But all this laughter, not surprisingly, comes with some uneasy caveats. First, one must suspend all real-world notions about how Broadway musicals are produced, workshopped, and staged, because everything that transpires around the creation of Juliet's Curse---TOOTSIE's musical-within-a-musical---is just ridiculously unrealistic (though insanely funny). And second, one must ultimately be incredibly forgiving of the selfish motivations of its main protagonist, and to also feel okay that this character doesn't suffer any real-world consequences when it all comes crashing down, nor does he truly understand the grander nature of what he did (all this is not a spoiler, by the way).

Those two caveats were certainly top-of-mind while experiencing the non-equity national tour's recent Wednesday press opening night performance in Costa Mesa---which, ironically, also happened to coincide with the first day of LGBTQ+ Pride Month. So while this slight discomfort hovered around during the show's two acts, the packed audience still managed to find things throughout TOOTSIE that made us all laugh out loud.

And to be honest, no matter how much I objected to the idea that the main character would use drag as a means to selfishly deceive and not as an expression of one's true identity or as an expression of performative artistry, I did find myself laughing throughout the show, but mostly because the unsympathetic protagonist is surrounded by (and, at times, even deservedly mocked by) a cavalcade of funny, terrific supporting characters that often stole the show.

Is this a distraction tactic? Maybe.

With that said, I think this might be the first time I ever found myself really wanting to see a main character get his deserved comeuppance.

To be clear, this is not at all a dig at actor Drew Becker, who is tasked with the title role in the Dave Solomon-directed touring production. For his part, Becker turns in an admirable job of voice- and shape-shifting between his character's real identity, the intense Michael Dorsey, and Michael's "drag" counterpart, the sweet yet ball-busting Dorothy Michaels. He makes the best out of a somewhat unlikeable character that, ultimately, doesn't really learn any lessons from his misdeed---he just kinda feels bad that he got caught and that he might have lost out on a budding relationship with a really nice, awesome girl.

Becker's Michael Dorsey, as he is in the film, is similarly presented as a difficult actor in this iteration, an opinionated know-it-all that feels his ideas are always the best ones in the room. After arguing his way out of another acting gig by angering the show's scenery-chewing director Ron Carlisle (Adam du Plessis), he discovers that his reputation as a disagreeable person has made the rounds of all the casting offices in New York. Nobody wants to hire him, and even his frazzled agent (Steve Brustien) is fed up with having him as a client.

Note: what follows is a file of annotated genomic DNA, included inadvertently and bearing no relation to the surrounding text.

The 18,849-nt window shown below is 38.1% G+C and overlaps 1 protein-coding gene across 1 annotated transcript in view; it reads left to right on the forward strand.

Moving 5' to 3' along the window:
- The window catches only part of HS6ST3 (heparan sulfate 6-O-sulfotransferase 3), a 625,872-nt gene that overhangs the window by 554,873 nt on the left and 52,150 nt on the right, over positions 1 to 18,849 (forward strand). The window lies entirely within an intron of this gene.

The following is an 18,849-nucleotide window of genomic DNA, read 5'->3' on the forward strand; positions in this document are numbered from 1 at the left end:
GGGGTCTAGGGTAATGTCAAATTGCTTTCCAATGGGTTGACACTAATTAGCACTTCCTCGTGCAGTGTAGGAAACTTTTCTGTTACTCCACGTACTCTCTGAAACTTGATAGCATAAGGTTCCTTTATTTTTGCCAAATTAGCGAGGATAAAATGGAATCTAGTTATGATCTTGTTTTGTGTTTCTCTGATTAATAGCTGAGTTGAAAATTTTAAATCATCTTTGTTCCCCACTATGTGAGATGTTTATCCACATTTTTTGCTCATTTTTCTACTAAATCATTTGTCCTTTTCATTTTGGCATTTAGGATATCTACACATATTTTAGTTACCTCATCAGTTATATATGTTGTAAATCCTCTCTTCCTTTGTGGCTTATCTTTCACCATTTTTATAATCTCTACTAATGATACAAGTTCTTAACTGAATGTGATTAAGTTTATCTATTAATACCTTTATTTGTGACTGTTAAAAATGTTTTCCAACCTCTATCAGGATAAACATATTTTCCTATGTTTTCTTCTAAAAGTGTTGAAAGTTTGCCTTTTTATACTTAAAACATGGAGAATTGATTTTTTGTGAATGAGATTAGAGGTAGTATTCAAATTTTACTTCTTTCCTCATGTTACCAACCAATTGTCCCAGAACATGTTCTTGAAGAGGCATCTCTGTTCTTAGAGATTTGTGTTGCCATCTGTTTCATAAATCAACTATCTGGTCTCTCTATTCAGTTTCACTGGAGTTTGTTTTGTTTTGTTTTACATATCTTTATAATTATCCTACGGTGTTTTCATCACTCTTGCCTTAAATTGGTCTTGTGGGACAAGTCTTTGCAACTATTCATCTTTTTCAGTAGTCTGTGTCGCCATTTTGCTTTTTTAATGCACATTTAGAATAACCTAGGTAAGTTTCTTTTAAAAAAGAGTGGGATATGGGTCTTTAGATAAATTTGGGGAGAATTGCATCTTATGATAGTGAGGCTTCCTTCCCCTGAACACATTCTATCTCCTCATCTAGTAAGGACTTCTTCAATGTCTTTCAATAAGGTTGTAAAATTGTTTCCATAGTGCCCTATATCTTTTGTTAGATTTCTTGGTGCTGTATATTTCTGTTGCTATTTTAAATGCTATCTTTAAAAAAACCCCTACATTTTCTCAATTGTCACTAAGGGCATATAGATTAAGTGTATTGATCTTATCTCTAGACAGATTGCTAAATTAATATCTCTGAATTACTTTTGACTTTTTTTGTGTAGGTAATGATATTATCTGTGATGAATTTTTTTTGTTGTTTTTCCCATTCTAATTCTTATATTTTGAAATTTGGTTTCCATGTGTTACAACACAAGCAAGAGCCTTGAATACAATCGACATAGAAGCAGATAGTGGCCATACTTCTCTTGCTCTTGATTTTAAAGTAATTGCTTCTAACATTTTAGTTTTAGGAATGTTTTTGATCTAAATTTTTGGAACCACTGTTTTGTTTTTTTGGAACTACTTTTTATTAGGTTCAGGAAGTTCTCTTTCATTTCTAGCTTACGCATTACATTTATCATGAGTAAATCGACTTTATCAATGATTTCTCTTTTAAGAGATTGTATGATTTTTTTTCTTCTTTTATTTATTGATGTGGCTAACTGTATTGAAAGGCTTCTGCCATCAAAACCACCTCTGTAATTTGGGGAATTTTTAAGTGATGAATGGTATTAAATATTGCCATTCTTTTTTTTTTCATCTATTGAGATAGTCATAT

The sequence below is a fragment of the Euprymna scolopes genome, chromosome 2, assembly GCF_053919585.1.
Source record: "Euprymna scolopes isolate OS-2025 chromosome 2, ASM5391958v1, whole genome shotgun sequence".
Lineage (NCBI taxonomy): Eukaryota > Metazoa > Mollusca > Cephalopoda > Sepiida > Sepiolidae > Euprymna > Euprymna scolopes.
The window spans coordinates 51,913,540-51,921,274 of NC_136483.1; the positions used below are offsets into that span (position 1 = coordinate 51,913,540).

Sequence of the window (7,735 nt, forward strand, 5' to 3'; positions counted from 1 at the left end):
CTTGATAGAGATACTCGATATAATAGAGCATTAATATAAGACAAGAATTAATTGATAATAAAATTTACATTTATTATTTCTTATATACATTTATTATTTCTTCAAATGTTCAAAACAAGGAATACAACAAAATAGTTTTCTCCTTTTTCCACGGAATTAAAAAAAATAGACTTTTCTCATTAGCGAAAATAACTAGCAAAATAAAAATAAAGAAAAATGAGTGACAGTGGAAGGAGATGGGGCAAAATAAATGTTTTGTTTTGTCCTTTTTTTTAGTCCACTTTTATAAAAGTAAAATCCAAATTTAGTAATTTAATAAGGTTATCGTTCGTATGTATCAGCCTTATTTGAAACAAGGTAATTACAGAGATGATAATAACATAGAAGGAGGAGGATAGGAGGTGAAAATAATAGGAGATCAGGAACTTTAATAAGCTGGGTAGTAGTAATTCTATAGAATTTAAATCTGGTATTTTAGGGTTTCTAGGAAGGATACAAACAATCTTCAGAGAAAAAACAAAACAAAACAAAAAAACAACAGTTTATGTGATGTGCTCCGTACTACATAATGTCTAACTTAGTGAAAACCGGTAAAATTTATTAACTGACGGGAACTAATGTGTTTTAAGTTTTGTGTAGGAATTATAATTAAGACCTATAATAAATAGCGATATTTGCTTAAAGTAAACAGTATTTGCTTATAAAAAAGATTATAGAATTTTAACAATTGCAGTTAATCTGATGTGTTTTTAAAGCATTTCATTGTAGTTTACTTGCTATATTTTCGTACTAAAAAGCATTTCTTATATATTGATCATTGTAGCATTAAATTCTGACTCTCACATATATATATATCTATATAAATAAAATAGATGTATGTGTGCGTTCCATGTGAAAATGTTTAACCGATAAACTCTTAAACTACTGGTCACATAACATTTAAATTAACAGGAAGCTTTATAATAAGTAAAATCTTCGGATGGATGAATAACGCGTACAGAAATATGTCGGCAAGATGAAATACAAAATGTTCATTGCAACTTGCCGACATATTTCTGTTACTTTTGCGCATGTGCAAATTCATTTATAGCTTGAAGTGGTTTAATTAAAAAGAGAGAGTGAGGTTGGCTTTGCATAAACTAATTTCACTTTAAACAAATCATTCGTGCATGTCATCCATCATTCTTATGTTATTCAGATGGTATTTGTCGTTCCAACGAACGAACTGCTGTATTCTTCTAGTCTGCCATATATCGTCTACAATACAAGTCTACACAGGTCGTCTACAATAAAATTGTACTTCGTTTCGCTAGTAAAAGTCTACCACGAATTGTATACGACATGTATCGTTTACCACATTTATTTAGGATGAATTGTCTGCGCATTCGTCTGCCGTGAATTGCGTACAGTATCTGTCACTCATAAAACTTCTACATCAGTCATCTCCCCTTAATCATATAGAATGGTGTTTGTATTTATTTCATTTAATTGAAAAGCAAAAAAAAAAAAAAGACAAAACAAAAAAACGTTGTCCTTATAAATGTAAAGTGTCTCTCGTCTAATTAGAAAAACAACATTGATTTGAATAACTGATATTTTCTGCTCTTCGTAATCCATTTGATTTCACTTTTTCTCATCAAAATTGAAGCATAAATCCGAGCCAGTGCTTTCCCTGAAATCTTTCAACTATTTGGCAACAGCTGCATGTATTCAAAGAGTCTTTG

With bills piling up and rent coming due, Michael is desperate.

But soon, a ray of light appears. Thanks to a visit from his suuuuper extra ex-girlfriend Sandy (fast-talking Payton Reilly), he learns about open auditions for a brand new Carlisle-directed Broadway musical sequel to Romeo and Juliet, called Juliet's Curse (ha!) that prompts a devious plan: in order for Michael to audition for the significant role of the Nurse in the show, he must do so disguised as a woman---that way he won't be turned away, especially by Carlisle or the show's producers who might be aware of his tainted reputation.

By some strange hand of the theatrical gods, Michael---disguised as no-nonsense "Dorothy Michaels"---wins the role of the Nurse handily, perhaps due to a feisty but vocally epic audition that somewhat intrigues Carlisle, and impresses the entire cast, as well as the show's producer Rita Marshall (Kathy Haled).

Especially enamored with "Dorothy" are the show's other two leads: the lovely and sweet-natured Julie (the superb-voiced Ashley Alexandria), who quickly bonds with her new co-star over a mutual desire to improve the production, and the show's hunky, dim-bulb love interest Max (the hilariously swoon-worthy Lukas James Miller), a former Reality TV show star that the producers stunt-casted as the show's main paramour in order to help lure in an entirely new audience thirsty for his Insta-ready chiseled features.

Review: Funny But Flawed TOOTSIE Musical Adaptation Sashays Into OC's Segerstrom Center
Adam du Plessis (center) and the cast of TOOTSIE

Naturally, the news of Michael's new gig is met with surprise by Michael's best friend/roommate Jeff (the hilarious scene-stealer Jared David Michael Grant), who apparently has been designated as the sole voice of reason for Michael---and, I guess, the show itself. Warning him of his deceitful action's hurtful, immoral and, well, criminal consequences, Jeff pulls out the bullet points of what many of us are already objecting to while watching TOOTSIE, including the fact that he essentially usurped the role from actual women who wanted the role---including his own ex-girlfriend!

Again... merely pointing out what's problematic but STILL continue to let it play out in said show doesn't absolve anything! But, hey.... we're all laughing, so it's okay, right?

Unlike man-child Michael, "Dorothy" is his emotionally mature polar opposite, a subtle way for TOOTSIE to say that the existence of Dorothy, in a way, makes Michael a better man/human. Thus her lovely, sweet natured cadence is much more palatable to listen to, even while voicing constant objections and suggestions to improve the train wreck of a show that they're in.